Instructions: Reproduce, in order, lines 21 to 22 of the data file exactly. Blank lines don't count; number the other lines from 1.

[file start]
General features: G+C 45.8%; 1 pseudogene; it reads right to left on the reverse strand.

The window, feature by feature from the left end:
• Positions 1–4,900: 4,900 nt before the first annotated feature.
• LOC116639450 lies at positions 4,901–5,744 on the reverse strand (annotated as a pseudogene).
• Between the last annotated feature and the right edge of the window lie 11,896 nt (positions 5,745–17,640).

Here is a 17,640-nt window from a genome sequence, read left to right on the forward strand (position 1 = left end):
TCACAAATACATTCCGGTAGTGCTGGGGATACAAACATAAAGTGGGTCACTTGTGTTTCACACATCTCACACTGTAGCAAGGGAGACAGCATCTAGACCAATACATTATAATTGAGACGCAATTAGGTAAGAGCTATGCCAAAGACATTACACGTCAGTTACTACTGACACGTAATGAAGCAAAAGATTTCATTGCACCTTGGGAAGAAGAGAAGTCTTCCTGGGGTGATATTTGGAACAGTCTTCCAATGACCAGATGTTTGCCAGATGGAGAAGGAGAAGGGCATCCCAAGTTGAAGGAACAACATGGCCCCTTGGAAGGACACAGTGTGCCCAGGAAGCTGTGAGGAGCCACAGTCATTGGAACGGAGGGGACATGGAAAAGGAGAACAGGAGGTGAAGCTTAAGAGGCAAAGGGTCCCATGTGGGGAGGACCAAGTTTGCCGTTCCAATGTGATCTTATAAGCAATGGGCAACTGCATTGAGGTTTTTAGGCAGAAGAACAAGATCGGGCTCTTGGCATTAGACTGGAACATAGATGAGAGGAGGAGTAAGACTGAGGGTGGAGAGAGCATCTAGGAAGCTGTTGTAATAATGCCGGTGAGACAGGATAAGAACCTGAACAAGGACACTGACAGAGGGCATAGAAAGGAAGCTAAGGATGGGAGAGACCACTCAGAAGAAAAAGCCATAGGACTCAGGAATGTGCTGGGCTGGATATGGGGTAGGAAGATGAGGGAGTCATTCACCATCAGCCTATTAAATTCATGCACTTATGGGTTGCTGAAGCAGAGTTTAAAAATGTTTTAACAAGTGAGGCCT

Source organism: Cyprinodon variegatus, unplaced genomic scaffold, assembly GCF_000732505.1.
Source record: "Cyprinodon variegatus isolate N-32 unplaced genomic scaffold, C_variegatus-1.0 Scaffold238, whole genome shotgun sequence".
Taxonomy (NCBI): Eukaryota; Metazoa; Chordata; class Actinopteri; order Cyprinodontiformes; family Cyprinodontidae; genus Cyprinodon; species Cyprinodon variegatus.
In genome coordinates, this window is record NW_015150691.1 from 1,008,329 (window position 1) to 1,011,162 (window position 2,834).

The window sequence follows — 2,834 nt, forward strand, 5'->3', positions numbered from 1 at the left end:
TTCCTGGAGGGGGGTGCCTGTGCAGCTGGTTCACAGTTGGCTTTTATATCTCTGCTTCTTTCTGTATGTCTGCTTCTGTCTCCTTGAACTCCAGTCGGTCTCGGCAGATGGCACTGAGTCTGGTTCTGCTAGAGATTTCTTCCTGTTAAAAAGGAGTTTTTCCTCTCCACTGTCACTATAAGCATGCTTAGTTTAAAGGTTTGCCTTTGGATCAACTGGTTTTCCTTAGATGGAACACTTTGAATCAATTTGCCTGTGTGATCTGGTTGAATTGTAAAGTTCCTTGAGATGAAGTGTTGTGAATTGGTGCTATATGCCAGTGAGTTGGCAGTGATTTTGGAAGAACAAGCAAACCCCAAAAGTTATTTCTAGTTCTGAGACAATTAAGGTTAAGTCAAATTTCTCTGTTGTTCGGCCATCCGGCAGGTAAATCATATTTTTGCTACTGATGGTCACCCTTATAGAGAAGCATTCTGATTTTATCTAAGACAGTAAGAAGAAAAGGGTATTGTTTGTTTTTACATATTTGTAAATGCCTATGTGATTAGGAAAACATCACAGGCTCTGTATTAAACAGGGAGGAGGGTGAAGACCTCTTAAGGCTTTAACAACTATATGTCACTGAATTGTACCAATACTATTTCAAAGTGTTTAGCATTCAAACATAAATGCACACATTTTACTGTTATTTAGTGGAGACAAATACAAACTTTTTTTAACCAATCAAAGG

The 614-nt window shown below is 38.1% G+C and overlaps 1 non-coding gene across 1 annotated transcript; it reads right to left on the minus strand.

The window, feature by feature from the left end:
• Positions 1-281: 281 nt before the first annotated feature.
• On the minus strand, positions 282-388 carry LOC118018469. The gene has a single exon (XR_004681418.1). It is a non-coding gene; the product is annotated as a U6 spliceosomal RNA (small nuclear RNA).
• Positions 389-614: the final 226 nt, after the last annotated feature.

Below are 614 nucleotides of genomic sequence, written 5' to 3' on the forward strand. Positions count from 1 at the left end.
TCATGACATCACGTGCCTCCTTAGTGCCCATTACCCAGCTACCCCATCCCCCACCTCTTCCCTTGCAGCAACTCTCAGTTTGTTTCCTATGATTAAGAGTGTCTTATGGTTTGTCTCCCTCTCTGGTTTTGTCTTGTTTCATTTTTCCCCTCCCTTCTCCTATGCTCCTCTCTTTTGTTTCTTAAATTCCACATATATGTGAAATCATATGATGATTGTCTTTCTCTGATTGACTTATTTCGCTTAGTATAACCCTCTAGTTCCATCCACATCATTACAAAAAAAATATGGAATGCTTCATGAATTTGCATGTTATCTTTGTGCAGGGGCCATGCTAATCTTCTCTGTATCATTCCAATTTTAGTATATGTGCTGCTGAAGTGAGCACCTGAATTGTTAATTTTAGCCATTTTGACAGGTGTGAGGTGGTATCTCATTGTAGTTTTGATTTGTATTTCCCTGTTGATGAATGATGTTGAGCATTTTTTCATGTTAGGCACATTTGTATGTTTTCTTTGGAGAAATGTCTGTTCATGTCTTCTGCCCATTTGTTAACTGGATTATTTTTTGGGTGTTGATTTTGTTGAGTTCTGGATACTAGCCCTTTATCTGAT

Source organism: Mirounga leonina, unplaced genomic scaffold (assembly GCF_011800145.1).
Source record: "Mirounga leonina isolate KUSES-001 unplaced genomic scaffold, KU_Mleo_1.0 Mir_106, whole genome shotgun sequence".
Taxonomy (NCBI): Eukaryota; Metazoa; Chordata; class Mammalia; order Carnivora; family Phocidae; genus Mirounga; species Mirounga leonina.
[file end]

Source organism: Mirounga leonina, unplaced genomic scaffold (assembly GCF_011800145.1).
Source record: "Mirounga leonina isolate KUSES-001 unplaced genomic scaffold, KU_Mleo_1.0 Mir_106, whole genome shotgun sequence".